Academic journal article Magistra

Ritual and Ceremony at Barking Abbey

Academic journal article Magistra

Ritual and Ceremony at Barking Abbey

Article excerpt

The early fifteenth century Ordinale and Customary of the Benedictine Nuns of Barking Abbey bears witness to a liturgical tradition which dates from c. 666, when St. Erkenwald, the founder of the abbey, brought St. Hildelith from Faremoutier to train his sister, St. Ethelburga, first abbess of Barking, in proper liturgical practice.1 In addition to directions for liturgical usages, the Ordinale and Customary provides much information concerning the religious practice of the abbey.2 Of particular interest are the descriptions of liturgies conducted by the nuns on major feast days such as Easter, and on the days of saints especially venerated at Barking. It is the purpose of this article to examine the directions provided in the Ordinale and Customary for these important ceremonies in order to gain insight into the ritual and liturgy of an important English house of nuns of the Benedictine order.

The Benedictine abbeys of St. Mary of Barking and St. Peter of Chertsey were founded in or about the year 666 CE. by St. Erkenwald, who was named bishop of London somewhat later.3 According to Bede:

Before he became bishop, Earconwald had built two well-known monasteries, one for himself and the other for his sister Ethelburga, and had established an excellent regular discipline in both houses. His own monastery stood by the river Thames at Cerotaesei [Chertsey] - meaning Cerot's island - in the district of Surrey. The convent where his sister was to rule as mother and instructress of women devoted to God was at a place called In-Berecingum [Barking] in the province of the East Saxons. Entrusted with the affairs of this convent, she always bore herself in a manner worthy of her brother the bishop, upright of life and constantly planning for the needs of her community, as heavenly miracles attest.4

Bede did not discuss the daily life and organization of the monasteries, but focused instead upon the miracles observed at Barking. It is possible, however, to ascertain from his comments some aspects of the structure. His narrative makes clear that Barking was a double monastery, with men living separately from the women, and that the grounds contained an oratory and graveyards for the monks and nuns. One of the miracles concerns a young boy who was "being brought up and taught his lessons in the cell of the virgins," a reference which indicates that the nuns were involved with education from the earliest days of the monastery.5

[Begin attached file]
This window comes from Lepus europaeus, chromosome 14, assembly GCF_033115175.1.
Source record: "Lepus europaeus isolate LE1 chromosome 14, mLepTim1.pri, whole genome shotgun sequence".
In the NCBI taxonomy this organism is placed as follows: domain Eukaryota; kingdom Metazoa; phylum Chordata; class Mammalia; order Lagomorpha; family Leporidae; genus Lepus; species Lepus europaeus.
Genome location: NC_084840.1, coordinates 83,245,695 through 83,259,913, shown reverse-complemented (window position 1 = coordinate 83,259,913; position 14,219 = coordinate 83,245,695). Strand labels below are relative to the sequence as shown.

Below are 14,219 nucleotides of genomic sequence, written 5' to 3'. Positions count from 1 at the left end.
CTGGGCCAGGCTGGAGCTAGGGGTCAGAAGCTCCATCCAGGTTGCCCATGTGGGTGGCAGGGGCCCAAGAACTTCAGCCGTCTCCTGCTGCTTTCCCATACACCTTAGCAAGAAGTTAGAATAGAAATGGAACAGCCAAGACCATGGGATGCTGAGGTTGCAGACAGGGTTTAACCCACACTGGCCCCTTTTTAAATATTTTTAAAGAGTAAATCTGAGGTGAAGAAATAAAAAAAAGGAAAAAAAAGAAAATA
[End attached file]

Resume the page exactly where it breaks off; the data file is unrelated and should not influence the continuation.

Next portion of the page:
Further, Bede makes clear that Ethelburga and her sisters were devoted to strict observance of the liturgical ritual, naming a nun Tortgyth who "helped the Mother to maintain the regular observances by instructing and correcting the younger sisters."6 According to Bede, Ethleberga was "succeeded in the office of abbess by a devout servant of God named Hildilid, who ruled the convent with great energy until extreme old age, promoting observance of the regular discipline and making provision for the needs of the Community."7

The diligence of the early abbesses with regard to both monastic rigor and intellectual activity is reflected in another source from the seventh century, De Virginitate by Aldhelm, abbot of Malmesbury and bishop of Sherborne, which was written for the nuns of Barking Abbey.8 Naming several of the nuns in his dedication, Aldhelm praised Abbess Hildlith, "teacher of the regular discipline and of the monastic way of life," saying that her letters made clear the "ecclesiastical compacts" of her sworn vows and that "the mellifluous studies of the Holy Scriptures were manifest in the extremely subtle sequence of [her] discourse."9

He expressed his admiration for her "extremely rich verbal eloquence," and praised the nuns, who were "growing learned in divine doctrine through the Church's maternal care."10 Aldhelm continued by praising their diligence, comparing them to bees gathering "honeyed moisture," and remarked that they were learned in the "four- fold" method of scriptural interpretation. …

Search by... Author
Show... All Results Primary Sources Peer-reviewed

Oops!

An unknown error has occurred. Please click the button below to reload the page. If the problem persists, please try again in a little while.